DNA labeling alternatives

Colin Rasmussen crasmussen at anat.med.ualberta.ca
Wed May 24 13:14:02 EST 1995

In article <3pucc1$a39 at sunserver.lrz-muenchen.de>,
salger at wap4.zi.biologie.uni-muenchen.de (Klaus Salger) wrote:

> marivonne (marivonne at bio.tamu.edu) wrote:
> : Hello all,
> : I am interested in using a PCR fragment (approx. 600 bp) as a probe in
> : Southern blots. In order to label it (32P), which procedure would be more
> : efficient, nick translation or random-primed labeling? What are the pro's
> : and con's of nick translating a PCR fragment for use as a probe? Pro's and
> : con's of random-primed labeling for same purpose?
> : Any advice will be *greatly* appreciated. Thank you.
> I have allways used random priming with good results. It's simple, fast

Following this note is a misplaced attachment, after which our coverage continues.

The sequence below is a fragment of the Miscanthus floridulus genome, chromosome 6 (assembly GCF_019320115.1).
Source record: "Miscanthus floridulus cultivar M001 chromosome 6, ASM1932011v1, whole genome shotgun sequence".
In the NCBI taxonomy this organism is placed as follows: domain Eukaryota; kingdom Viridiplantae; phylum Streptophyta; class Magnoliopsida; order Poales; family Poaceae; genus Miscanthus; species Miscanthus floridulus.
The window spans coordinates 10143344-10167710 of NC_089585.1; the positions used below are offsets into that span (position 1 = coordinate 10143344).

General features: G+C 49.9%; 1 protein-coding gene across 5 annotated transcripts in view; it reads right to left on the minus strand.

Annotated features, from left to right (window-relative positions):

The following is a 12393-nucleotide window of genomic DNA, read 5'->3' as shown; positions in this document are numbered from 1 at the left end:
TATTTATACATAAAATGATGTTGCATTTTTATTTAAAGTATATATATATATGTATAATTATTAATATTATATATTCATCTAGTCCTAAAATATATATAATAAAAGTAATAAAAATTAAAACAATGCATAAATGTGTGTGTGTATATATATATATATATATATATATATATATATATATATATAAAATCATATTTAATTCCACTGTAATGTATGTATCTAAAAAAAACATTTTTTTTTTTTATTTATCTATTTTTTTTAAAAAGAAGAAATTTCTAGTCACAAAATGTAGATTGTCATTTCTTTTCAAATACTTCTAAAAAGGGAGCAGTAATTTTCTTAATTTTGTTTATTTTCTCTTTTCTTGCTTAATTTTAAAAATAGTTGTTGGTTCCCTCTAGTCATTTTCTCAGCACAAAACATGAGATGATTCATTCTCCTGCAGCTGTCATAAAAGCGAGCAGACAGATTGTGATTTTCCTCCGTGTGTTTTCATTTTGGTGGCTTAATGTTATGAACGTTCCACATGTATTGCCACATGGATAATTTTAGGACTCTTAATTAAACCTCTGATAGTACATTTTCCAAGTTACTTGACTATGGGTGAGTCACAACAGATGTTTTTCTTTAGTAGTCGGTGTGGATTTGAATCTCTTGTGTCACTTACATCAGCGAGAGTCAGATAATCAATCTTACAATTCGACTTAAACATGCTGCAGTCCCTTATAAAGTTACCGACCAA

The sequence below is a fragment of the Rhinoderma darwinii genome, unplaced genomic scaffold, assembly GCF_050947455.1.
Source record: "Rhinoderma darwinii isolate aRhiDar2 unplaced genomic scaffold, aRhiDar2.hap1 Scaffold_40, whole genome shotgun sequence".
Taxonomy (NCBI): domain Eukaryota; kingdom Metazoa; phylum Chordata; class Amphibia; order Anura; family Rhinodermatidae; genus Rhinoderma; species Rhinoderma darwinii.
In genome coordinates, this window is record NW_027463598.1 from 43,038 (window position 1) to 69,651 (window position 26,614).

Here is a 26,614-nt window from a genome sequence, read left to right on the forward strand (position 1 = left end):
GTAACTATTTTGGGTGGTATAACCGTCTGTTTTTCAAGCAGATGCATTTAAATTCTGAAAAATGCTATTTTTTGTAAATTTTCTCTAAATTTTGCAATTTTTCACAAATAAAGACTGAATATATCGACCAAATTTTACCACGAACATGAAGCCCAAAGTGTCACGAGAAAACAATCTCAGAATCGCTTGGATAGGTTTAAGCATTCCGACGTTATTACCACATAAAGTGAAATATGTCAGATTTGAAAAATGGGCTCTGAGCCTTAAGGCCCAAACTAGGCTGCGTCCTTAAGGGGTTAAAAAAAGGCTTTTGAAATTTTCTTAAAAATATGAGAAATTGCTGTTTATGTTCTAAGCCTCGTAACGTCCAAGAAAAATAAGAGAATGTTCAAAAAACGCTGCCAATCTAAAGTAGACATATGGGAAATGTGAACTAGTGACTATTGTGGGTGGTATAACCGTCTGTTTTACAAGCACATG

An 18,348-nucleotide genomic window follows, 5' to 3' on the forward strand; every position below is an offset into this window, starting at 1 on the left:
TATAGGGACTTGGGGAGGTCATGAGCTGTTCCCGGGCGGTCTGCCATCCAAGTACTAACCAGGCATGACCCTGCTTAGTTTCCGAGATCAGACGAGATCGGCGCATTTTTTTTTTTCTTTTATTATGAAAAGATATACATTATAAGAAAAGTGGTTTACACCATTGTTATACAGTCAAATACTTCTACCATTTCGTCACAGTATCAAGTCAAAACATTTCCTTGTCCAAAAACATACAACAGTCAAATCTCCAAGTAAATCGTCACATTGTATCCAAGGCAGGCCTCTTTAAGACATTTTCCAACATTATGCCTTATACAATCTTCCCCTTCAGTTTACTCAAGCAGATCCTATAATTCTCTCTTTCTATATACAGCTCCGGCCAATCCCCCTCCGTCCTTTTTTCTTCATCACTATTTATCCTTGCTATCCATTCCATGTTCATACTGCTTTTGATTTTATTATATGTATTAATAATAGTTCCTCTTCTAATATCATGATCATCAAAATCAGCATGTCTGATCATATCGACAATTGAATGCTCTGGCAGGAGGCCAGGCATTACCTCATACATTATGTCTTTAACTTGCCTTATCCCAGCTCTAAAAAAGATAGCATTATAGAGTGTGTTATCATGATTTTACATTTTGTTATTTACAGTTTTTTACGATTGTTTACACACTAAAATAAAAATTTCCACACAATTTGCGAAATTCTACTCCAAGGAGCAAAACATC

> and gives good labeling efficiency.
> But in your case I would use the PCR primers rather than random primers
> for labeling. If you know which one is the coding strand you could even
> use just one of them to end up with a strand specific probe.

Random priming gives the highest specific activity, but if your fragment
is very short (100bp or so) then end-labelling the primer with T4 kinase +
32P-ATP might work better.  In your case, with a 600 bp fragment I would
tend to use random priming.

> I think this should work very good but I've never tried it (didn't have
> the primers) so I couldn't compare random vs. "specific" priming.

Editorial comment to Klaus.

If you have never tried it as you say above, then on what basis are you
recommending that our friend use the PCR primers ???


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